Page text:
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Predictors of smoking cessation in a cohort of adult smokers followed for five years.
  1. N Hymowitz,
  2. K M Cummings,
  3. A Hyland,
  4. W R Lynn,
  5. T F Pechacek,
  6. T D Hartwell
  1. Department of Psychiatry, University of Medicine and Dentistry of New Jersey, Newark, USA.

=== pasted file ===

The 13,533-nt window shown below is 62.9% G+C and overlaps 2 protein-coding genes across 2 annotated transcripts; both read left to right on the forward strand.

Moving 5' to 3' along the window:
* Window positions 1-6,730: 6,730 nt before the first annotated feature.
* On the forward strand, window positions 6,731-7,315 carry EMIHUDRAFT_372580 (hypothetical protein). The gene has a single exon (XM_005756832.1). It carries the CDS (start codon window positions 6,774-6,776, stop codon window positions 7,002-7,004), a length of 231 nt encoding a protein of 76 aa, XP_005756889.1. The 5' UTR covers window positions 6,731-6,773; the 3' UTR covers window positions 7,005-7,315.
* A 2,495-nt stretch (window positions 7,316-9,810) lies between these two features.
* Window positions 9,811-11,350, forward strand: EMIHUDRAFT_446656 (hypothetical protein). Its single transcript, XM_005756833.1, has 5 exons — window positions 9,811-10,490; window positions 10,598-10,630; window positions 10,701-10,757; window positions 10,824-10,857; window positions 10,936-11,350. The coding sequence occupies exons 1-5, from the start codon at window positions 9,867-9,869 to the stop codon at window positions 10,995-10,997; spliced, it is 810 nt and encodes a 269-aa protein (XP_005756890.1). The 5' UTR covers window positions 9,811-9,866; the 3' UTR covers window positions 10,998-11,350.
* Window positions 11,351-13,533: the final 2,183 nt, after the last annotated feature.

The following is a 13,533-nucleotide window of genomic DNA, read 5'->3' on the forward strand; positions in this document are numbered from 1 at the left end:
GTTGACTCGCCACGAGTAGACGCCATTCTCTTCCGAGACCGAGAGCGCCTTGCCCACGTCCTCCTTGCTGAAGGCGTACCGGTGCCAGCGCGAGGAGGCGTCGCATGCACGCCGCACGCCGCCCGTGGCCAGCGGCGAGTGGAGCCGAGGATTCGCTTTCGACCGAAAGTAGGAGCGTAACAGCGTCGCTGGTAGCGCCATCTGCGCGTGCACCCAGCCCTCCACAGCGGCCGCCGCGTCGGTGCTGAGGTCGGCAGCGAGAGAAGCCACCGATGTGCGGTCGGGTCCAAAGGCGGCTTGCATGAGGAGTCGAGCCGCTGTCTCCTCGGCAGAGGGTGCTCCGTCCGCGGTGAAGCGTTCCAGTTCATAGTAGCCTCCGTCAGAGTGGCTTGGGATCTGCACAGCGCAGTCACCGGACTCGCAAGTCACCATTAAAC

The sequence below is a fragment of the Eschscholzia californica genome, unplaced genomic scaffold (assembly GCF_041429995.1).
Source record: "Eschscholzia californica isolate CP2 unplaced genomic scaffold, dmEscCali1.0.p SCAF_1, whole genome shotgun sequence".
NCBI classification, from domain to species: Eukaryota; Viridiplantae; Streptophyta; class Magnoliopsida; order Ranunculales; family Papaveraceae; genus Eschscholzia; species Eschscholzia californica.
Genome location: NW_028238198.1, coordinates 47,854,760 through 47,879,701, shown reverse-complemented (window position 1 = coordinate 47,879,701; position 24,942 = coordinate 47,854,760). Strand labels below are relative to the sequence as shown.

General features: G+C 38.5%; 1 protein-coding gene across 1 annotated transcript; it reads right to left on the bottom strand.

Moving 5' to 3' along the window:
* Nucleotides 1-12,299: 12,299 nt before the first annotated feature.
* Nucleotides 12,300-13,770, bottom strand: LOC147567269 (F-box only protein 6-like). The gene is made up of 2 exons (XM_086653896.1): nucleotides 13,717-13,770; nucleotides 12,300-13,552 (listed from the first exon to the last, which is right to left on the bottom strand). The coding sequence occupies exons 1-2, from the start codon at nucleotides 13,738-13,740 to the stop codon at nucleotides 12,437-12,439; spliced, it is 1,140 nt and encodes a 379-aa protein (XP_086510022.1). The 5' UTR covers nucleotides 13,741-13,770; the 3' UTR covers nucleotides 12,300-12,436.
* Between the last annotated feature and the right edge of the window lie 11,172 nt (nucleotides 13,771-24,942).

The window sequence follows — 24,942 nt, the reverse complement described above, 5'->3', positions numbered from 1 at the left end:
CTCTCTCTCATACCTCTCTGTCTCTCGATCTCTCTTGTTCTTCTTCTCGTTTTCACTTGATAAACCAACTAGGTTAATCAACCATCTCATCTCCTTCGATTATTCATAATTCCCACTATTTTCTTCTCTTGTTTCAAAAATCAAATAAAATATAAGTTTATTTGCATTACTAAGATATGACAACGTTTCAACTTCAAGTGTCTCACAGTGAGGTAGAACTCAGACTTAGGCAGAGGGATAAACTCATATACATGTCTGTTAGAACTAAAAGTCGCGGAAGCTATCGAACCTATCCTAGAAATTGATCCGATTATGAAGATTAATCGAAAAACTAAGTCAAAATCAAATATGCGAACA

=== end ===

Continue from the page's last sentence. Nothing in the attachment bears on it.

OBJECTIVE: To identify variables predictive of smoking cessation in a cohort of cigarette smokers followed for five years. DESIGN: Data analysed in this paper come from a cohort tracking telephone survey of 13415 cigarette smokers aged 25-64 years from 20 American and two Canadian communities who were interviewed in 1988 and re-interviewed in 1993 as part of the National Cancer Institute's Community Intervention Trial for Smoking Cessation. Predictors of smoking cessation evaluated in this study included measures of past and current smoking behaviour, past quit attempts, stated desire to quit smoking, and demographic characteristics. OUTCOME MEASURES: Smoking cessation was based on self report. A "quitter" was defined as a cohort member who, at the final annual contact in 1993, reported not smoking any cigarettes for the preceding six months or longer. Any smoker who reported having made a serious quit attempt between 1988 and 1993 was asked to indicate reasons that contributed to their decision to try to stop smoking. RESULTS: 67% of smokers reported making at least one serious attempt to stop smoking between 1988 and 1993 and, of these, 33% were classified as having quit smoking in 1993. The most common reasons given for quitting smoking were concern over health (91%), expense (60%), concern about exposing others to secondhand smoke (56%), and wanting to set a good example for others (55%). Statistically significant predictors of smoking cessation included male gender, older age, higher income, less frequent alcohol intake, lower levels of daily cigarette consumption, longer time to first cigarette in the morning, the use of premium cigarettes, initiation of smoking after age 20, history of past quit attempts, a strong desire to stop smoking, and the absence of other smokers in the household. Predictor variations with the largest relative risks for smoking cessation were those associated with nicotine dependence such as amount smoked daily and time to first cigarette in the morning. CONCLUSIONS: Despite the fact that most smokers expressed a strong desire to stop smoking in 1988, the majority, especially the most dependent heavy smokers (>25 cigarettes/day), struggled unsuccessfully to achieve this goal.

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